The following evidence indicates one aspect of the problem: Minister of Natural Resources and Environment Pham Khoi Nguyen reported on June 13, 2009, to the National Assembly--that there were 145 golf course projects in Vietnam (later it was corrected to 166) which took 52,700 hectares of land, including 10,500 hectares of farmland. Both Nguyen and Minister of Planning and Investment Vo Hong Phuc confirmed that the golf course projects were not under the management of the Ministry of Planning and Investment because these projects were approved by provincial authorities. In response, the Prime Minister instructed to reduce the number of golf course projects to 89 and these projects were not allowed to use rice land with two crops/year.
Secondly, the land use planning system is fundamentally flawed. Each regulation in Decree 69 only refers to the "needs" and "requirements," but the basic principles of the conversion of land should be towards "economic and efficient use of land." Some mechanisms determine the price and reasonable allocation required to ensure that the “requirement" bringing higher value must be selected.
Thirdly, the Ministry of Natural Resources and Environment is responsible for how the system works. When there are too many agencies involved in this field (ministries, local governments, business groups and state security and defense agencies) and all of them need land, not a separate agency has enough manpower or influence to fulfill that responsibility. Decree 69 admits that the Ministry of Natural Resources and Environment cannot take full responsibility for issues related to conversion of paddy land and protective land by returning responsibility to the Prime Minister.
Fourthly, although setting out the principles for planning and land use planning, but in the process of implementation, the annual land use plans are changed frequently.
Although changes, in principles, must be consistent with the plans of the higher level (one year and five-year plans); but in fact, land is recovered anytime whenever the government (central and local) decide that they "need" land.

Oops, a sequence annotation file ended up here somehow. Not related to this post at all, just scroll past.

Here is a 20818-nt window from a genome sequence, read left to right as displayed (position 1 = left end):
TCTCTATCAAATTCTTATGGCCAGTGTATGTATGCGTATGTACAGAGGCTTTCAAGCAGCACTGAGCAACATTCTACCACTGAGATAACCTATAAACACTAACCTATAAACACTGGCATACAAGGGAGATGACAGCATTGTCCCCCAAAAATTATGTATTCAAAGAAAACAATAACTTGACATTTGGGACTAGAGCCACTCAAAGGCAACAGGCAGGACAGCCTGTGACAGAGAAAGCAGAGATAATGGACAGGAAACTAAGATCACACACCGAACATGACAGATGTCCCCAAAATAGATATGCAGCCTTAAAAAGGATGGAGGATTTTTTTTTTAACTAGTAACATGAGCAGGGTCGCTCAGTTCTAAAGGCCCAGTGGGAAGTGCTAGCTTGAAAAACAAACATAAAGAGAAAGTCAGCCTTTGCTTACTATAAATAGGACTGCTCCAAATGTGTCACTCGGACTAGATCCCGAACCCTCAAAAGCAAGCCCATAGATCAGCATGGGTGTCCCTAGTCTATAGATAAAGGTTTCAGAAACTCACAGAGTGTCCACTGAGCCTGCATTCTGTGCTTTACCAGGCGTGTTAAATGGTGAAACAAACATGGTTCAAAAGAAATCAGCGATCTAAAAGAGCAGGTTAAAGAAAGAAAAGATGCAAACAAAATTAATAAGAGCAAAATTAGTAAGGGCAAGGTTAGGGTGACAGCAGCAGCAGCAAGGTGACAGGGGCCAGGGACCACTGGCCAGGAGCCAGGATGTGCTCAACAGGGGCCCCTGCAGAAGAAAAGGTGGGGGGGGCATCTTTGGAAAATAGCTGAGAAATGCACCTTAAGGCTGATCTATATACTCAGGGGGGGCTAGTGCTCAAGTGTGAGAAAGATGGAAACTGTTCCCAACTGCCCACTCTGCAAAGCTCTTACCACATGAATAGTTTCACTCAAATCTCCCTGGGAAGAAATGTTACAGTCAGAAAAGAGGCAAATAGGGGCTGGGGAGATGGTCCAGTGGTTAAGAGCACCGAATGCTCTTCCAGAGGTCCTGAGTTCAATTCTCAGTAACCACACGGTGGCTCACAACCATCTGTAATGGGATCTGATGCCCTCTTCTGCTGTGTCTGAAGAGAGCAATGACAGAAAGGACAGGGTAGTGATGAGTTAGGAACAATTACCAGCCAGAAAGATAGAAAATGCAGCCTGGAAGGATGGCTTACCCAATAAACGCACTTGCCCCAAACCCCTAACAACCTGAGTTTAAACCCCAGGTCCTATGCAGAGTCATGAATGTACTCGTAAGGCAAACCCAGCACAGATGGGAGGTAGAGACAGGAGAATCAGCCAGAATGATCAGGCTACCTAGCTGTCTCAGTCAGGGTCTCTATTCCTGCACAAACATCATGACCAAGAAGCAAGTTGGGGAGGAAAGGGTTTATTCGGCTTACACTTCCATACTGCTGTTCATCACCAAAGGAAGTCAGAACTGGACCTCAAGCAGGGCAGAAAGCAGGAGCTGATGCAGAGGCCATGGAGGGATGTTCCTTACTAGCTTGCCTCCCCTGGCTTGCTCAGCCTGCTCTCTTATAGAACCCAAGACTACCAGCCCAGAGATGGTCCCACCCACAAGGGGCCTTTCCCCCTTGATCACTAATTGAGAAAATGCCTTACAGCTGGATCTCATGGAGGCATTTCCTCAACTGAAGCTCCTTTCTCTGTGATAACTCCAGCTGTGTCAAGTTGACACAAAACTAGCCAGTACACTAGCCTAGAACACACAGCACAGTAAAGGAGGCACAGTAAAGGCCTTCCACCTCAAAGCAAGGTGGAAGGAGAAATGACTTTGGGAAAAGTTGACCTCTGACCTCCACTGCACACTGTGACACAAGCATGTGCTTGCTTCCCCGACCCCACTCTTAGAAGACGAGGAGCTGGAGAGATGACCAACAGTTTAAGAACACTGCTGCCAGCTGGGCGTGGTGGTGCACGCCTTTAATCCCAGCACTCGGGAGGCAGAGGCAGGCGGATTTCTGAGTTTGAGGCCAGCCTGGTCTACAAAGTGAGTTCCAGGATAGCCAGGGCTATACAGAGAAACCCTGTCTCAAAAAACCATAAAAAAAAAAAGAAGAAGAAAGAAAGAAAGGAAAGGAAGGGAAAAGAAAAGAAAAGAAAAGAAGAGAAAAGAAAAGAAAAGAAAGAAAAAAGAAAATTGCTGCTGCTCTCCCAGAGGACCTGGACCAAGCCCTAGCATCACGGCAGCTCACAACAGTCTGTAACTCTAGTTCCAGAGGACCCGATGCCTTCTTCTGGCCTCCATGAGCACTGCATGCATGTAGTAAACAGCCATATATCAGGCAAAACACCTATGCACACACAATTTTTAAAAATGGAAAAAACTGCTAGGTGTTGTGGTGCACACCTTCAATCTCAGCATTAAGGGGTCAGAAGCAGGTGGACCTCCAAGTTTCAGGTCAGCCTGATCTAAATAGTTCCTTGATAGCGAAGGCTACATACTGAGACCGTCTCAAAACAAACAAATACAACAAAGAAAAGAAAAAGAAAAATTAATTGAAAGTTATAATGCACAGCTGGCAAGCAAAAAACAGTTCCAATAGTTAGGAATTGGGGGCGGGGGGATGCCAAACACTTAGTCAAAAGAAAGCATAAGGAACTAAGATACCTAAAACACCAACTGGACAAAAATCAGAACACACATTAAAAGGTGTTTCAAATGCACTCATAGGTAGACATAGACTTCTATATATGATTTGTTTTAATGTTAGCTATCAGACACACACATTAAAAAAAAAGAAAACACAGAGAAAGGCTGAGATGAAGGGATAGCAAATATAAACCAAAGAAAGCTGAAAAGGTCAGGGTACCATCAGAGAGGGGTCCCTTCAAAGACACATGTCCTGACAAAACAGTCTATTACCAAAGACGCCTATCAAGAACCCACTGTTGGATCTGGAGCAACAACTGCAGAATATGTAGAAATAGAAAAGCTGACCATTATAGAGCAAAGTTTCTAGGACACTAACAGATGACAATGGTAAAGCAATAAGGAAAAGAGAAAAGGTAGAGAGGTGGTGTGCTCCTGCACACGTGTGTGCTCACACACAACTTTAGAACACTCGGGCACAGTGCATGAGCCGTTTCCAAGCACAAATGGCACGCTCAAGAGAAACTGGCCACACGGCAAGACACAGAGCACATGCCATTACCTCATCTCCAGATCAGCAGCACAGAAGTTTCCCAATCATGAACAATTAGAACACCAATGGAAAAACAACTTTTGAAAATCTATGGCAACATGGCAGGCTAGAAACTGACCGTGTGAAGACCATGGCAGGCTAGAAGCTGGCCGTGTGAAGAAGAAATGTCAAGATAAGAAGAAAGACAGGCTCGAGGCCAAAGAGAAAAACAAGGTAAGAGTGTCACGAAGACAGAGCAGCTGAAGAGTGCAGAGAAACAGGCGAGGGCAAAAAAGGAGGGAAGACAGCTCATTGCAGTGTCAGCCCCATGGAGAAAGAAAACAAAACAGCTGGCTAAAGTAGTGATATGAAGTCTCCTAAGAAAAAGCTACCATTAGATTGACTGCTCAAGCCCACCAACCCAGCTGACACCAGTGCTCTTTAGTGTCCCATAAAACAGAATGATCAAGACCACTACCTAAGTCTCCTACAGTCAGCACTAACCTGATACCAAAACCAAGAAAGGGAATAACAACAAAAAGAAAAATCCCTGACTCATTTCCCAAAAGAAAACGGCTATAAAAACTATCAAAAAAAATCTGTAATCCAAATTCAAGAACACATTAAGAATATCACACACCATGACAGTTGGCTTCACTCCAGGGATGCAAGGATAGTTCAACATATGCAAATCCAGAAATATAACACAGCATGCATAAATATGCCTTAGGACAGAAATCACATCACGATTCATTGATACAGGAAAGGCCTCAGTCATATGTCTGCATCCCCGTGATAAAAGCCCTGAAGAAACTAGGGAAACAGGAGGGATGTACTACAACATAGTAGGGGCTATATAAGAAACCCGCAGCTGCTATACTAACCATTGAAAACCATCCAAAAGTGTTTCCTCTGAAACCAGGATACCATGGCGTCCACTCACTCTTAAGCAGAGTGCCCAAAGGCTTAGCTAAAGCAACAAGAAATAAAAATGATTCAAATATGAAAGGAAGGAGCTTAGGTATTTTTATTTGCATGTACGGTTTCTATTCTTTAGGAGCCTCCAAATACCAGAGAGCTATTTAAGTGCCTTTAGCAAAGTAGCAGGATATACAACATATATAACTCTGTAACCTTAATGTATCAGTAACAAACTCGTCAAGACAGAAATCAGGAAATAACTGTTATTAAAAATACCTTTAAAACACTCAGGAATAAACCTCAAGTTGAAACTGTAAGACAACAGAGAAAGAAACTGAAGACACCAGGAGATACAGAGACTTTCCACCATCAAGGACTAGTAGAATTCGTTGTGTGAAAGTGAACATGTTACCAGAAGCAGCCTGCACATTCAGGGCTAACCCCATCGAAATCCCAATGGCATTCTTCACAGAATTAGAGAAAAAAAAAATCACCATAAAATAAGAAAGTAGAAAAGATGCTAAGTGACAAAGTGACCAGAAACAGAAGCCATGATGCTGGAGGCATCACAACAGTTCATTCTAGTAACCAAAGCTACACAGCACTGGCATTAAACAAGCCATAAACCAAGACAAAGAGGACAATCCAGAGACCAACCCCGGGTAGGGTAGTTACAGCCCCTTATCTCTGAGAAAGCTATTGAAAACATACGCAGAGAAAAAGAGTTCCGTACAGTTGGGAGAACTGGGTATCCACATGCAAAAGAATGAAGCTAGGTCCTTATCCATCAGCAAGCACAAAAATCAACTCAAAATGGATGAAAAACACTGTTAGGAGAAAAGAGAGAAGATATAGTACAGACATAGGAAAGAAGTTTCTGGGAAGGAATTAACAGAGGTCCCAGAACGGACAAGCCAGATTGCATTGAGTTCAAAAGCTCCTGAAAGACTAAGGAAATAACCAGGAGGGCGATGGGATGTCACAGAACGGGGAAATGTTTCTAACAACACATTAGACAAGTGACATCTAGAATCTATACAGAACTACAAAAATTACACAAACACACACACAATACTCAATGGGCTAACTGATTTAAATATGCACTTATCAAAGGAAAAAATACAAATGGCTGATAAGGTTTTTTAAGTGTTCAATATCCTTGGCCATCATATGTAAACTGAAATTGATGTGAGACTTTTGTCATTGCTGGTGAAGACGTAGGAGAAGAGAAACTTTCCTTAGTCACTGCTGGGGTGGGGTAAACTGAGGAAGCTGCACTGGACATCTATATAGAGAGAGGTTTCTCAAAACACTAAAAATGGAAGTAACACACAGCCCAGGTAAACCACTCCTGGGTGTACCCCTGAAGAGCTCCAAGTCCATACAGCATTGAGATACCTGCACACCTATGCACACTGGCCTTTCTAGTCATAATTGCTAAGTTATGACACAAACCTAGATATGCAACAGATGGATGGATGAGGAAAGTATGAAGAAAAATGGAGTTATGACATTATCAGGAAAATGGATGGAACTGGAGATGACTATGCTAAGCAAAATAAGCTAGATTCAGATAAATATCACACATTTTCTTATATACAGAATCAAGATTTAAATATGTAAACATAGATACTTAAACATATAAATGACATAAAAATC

The way to recover land in Vietnam seems to be unfair for farmers. It does not allow people demanding worthy compensation even if they speak out against the behavior on them.
Moreover, acquisition of farmers' land is fundamentally different with the actual protection for non-agricultural land users. That raises the question of liability in the "unified implementation of state management of land in the whole country."
More importantly, the recovery of land has made multifaceted impacts on socio-economic development. Land acquisition was a systematic bias, focusing on the interests of the businesses and individuals involved in the clearance and infrastructure development. Meanwhile, farmers lose property and livelihood.
Compensation may offset the loss they suffered somewhat. But no compensation, including in provinces with the most generous compensation policies, can compensate for "converted land rent" that farmers deserve.
In essence, the land prices framework proposed by the provinces at the beginning of the year are lower than the market prices. The policies also provide assistance package for farmers whose land is recovered but this support is unable to compensate the price difference mentioned above.
The supports such as service land does not reach the hands of the people as being promised and some supports, for example, vocational training, is not prepared to help people to access new job.
The aforementioned land acquisition process does not offer opportunity for farmers to benefit from the value of the assets created from the change of the land use purpose. This land recovery system continues to exist because it facilitates local government to constraint resources. They allocate land to investors provided that investors pay for land acquisition fee and infrastructure development and the cost is deducted from the rent that they have to pay later.
The value of acquired land used in urban, commercial, industrial purposes is often hundreds of times higher than the amount of compensation. Revenues by selling acquired land make pressure on the local governments to promote land acquisition. Due to having no voice in the process of land acquisition, people are always the last subjects knowing what the government wants to do.
The Law gives farmers very limited rights to protect their interests before the land is acquired. This makes people upset and leads to disputes and appeals, creating large social costs for land conversion.
It should be noted that not all forms of land conversion bring about efficiency. Despite the legal requirements for planning and land use planning, because there is no coordination between local governments, large amounts of reclaimed land in over 50 provinces that are trying perform industrialization are not used or used at very low efficiency. There are provinces that do not have comparative advantage in industry and services, but they also try to withdraw land and make site clearance to wait for investors. The lessons for the provinces that are trying to "build up industrial parks and wait for investors" are the economic activities tending to be concentrated in a few centers only.
Recent reviews show that Vietnam has 228 industrial zones in 54 provinces. Of which, 145 are active, 83 are in the phase of site clearance, infrastructure development. The total area is 58,220 hectares, of which 38,075 hectares are eligible for hire. The average occupied land area in industrial parks is 46%. For operating industrial parks, the rate is 65%. There are several industrial parks that were established 25 years ago but at present less than 50% of the areas are used.
Ho Dang Hoa, Le Thi Quynh Tram, Pham Duy Nghia and Malcolm F. McPherson